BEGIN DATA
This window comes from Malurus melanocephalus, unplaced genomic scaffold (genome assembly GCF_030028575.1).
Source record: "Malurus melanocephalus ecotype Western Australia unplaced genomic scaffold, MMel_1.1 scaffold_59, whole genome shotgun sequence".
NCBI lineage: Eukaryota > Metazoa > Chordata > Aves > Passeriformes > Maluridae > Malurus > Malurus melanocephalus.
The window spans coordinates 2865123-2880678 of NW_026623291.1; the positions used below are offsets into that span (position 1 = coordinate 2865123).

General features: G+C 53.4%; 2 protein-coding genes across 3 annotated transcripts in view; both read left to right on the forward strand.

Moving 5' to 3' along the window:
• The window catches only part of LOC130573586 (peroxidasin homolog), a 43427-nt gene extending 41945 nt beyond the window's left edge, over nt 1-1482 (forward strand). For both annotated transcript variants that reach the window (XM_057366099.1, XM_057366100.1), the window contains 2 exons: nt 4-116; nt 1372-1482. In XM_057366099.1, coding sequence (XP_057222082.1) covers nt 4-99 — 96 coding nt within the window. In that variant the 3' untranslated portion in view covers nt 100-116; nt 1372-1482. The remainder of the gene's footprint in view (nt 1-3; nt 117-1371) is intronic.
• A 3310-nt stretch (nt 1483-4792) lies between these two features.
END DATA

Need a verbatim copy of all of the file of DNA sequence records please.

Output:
This window comes from Malurus melanocephalus, unplaced genomic scaffold (genome assembly GCF_030028575.1).
Source record: "Malurus melanocephalus ecotype Western Australia unplaced genomic scaffold, MMel_1.1 scaffold_59, whole genome shotgun sequence".
NCBI lineage: Eukaryota > Metazoa > Chordata > Aves > Passeriformes > Maluridae > Malurus > Malurus melanocephalus.
The window spans coordinates 2865123-2880678 of NW_026623291.1; the positions used below are offsets into that span (position 1 = coordinate 2865123).

General features: G+C 53.4%; 2 protein-coding genes across 3 annotated transcripts in view; both read left to right on the forward strand.

Moving 5' to 3' along the window:
• The window catches only part of LOC130573586 (peroxidasin homolog), a 43427-nt gene extending 41945 nt beyond the window's left edge, over nt 1-1482 (forward strand). For both annotated transcript variants that reach the window (XM_057366099.1, XM_057366100.1), the window contains 2 exons: nt 4-116; nt 1372-1482. In XM_057366099.1, coding sequence (XP_057222082.1) covers nt 4-99 — 96 coding nt within the window. In that variant the 3' untranslated portion in view covers nt 100-116; nt 1372-1482. The remainder of the gene's footprint in view (nt 1-3; nt 117-1371) is intronic.
• A 3310-nt stretch (nt 1483-4792) lies between these two features.